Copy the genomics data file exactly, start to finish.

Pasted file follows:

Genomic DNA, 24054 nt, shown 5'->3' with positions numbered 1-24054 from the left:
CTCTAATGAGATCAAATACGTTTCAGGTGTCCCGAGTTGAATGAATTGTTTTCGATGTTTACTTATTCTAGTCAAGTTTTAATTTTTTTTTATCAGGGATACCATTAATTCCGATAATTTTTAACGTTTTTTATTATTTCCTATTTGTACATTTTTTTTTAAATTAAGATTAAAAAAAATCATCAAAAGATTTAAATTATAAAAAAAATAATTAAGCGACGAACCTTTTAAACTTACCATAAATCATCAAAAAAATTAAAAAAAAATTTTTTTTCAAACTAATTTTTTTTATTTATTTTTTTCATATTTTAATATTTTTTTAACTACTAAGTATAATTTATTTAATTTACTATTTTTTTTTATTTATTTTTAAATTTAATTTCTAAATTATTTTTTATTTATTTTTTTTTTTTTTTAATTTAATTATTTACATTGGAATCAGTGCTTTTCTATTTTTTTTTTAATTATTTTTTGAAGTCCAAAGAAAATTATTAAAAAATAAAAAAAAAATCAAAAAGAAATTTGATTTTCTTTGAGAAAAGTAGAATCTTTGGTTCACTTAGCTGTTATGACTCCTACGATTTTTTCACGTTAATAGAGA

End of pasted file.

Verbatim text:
Genomic DNA, 24054 nt, shown 5'->3' with positions numbered 1-24054 from the left:
CTCTAATGAGATCAAATACGTTTCAGGTGTCCCGAGTTGAATGAATTGTTTTCGATGTTTACTTATTCTAGTCAAGTTTTAATTTTTTTTTATCAGGGATACCATTAATTCCGATAATTTTTAACGTTTTTTATTATTTCCTATTTGTACATTTTTTTTTAAATTAAGATTAAAAAAAATCATCAAAAGATTTAAATTATAAAAAAAATAATTAAGCGACGAACCTTTTAAACTTACCATAAATCATCAAAAAAATTAAAAAAAAATTTTTTTTCAAACTAATTTTTTTTATTTATTTTTTTCATATTTTAATATTTTTTTAACTACTAAGTATAATTTATTTAATTTACTATTTTTTTTTATTTATTTTTAAATTTAATTTCTAAATTATTTTTTATTTATTTTTTTTTTTTTTTAATTTAATTATTTACATTGGAATCAGTGCTTTTCTATTTTTTTTTTAATTATTTTTTGAAGTCCAAAGAAAATTATTAAAAAATAAAAAAAAAATCAAAAAGAAATTTGATTTTCTTTGAGAAAAGTAGAATCTTTGGTTCACTTAGCTGTTATGACTCCTACGATTTTTTCACGTTAATAGAGA